Four Hobbies -- two adults and two young -- were ranging widely over Kensington Gardens, calling loudly and constantly so that even people with no interest in birds were looking up to see what the noise was. This fine picture of two of them was taken by Paul Turner.
The Great Crested Grebe family, disturbed from their normal place next to the island by the arrival of a mob of Cormorants, were out in the open lake, with the chicks running after their parents. Here their mother has caught a substantial fish, which the small young bird had no difficulty in swallowing.
Several broods of Egyptian Geese have now fully grown their flight feathers. None of them has the twisted 'angel wing' that has affected this species in the park since they arrived. This may be pure chance, but I wonder whether the mutation is being bred out of the park birds by natural selection: few affected birds seem to survive more than a year, and I haven't seen any of them breeding. The deformity is said to be spread by inbreeding, but by now there are a lot of Egyptians in central London flying around and spreading a good mix of genes.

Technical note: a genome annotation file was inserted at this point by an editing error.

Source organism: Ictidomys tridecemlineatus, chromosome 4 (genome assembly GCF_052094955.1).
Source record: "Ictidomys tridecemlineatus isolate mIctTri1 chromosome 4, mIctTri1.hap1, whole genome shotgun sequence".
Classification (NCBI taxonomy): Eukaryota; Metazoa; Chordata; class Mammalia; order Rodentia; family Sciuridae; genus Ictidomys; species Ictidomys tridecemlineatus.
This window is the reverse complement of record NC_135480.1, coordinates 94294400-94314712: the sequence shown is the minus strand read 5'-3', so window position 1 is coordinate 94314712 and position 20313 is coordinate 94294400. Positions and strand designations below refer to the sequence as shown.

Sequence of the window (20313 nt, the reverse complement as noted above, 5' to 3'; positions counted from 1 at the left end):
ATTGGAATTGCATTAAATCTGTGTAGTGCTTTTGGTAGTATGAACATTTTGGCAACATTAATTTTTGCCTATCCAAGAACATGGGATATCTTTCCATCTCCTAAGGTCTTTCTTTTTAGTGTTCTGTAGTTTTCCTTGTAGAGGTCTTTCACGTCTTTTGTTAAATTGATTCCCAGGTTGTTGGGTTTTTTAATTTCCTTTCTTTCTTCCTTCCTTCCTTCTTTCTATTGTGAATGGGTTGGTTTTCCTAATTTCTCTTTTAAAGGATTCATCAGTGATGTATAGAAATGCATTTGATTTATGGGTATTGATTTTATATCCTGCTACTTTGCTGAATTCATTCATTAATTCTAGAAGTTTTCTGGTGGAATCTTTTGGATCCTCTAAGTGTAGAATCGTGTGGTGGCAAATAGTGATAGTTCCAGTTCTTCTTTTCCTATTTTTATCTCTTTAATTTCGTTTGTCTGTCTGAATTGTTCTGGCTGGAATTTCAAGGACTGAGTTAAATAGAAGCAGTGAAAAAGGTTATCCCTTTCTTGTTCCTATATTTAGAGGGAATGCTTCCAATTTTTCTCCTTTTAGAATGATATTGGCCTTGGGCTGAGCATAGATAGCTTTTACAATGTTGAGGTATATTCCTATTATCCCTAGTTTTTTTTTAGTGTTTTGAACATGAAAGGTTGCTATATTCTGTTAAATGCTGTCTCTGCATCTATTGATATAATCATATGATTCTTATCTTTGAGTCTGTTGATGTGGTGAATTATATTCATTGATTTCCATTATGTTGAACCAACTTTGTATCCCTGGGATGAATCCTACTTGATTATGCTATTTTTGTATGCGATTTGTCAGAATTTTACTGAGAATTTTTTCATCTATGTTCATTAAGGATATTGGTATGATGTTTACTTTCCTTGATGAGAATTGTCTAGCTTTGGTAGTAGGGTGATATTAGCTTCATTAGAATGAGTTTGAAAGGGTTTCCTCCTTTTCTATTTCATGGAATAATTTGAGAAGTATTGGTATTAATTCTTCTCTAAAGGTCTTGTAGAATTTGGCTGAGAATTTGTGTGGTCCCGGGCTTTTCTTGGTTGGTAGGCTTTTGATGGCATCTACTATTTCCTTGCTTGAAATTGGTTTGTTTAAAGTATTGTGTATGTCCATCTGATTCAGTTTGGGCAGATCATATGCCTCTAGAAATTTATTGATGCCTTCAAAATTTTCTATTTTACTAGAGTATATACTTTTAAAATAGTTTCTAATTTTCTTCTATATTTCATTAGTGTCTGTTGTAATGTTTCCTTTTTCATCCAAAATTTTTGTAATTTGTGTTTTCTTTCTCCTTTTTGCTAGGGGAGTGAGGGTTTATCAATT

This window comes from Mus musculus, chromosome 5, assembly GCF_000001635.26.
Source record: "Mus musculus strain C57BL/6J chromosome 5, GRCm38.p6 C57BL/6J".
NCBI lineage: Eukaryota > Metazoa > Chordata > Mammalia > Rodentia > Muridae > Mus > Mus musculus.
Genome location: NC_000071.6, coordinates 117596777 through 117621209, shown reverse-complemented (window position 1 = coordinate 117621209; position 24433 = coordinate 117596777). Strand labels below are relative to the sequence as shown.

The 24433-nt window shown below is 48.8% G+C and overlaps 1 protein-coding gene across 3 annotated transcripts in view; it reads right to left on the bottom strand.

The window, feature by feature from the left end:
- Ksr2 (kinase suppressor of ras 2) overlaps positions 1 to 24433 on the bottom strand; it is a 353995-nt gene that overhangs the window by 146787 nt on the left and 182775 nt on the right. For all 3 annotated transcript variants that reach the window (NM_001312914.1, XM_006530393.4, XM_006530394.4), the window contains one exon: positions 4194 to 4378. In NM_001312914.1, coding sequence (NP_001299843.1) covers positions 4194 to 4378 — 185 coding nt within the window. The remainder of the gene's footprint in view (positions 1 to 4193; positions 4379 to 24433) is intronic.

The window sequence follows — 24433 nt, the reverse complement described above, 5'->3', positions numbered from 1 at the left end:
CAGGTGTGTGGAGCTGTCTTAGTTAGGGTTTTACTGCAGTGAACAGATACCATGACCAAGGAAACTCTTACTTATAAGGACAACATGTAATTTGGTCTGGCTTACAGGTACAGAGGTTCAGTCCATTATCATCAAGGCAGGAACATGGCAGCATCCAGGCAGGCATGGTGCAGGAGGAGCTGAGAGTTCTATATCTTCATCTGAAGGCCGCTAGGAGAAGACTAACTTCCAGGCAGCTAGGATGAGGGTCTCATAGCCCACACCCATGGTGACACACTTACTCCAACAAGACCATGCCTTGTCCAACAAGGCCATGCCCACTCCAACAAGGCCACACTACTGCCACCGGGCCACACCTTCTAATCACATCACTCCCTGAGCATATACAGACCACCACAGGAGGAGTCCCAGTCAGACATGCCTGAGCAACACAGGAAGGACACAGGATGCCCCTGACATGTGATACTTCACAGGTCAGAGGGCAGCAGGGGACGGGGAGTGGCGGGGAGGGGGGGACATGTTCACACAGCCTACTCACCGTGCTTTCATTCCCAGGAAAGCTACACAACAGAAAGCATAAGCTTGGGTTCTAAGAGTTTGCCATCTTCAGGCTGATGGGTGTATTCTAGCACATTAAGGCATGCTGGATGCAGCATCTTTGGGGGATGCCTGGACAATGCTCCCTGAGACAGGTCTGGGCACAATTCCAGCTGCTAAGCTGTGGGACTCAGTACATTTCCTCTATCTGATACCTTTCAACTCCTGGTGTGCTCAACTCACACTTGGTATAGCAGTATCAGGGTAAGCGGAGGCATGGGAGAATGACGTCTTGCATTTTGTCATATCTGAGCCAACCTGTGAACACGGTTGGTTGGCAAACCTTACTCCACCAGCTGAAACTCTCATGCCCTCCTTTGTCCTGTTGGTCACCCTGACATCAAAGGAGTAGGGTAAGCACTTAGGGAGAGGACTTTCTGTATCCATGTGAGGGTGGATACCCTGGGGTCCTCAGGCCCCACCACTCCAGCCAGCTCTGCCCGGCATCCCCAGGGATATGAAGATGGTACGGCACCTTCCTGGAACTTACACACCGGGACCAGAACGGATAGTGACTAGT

This is one of the second brood of Moorhens on the Italian Garden pond. It is racing nimbly along the top of the wire netting for no other reason than because it can. Note how the claws on its back foot are hooked around the wire.
Moorhens are hatched with long, strong legs which look as if they could never fit into the egg, and can run like the wind as soon as they emerge.
Here is a Brimstone butterfly (Goneopteryx rhamni) perched on a bright yellow anemone (A. ranunculoides) which completely eclipses the yellow of its wings. As usual, it annoyingly folded its wings every time it settled. For some reason, only the red-and-brown butterflies seem to spread their wings when resting.
Male Brimstones -- and this is a male -- are yellow, and females are a very pale yellow and often look white and are mistaken for Cabbage Whites.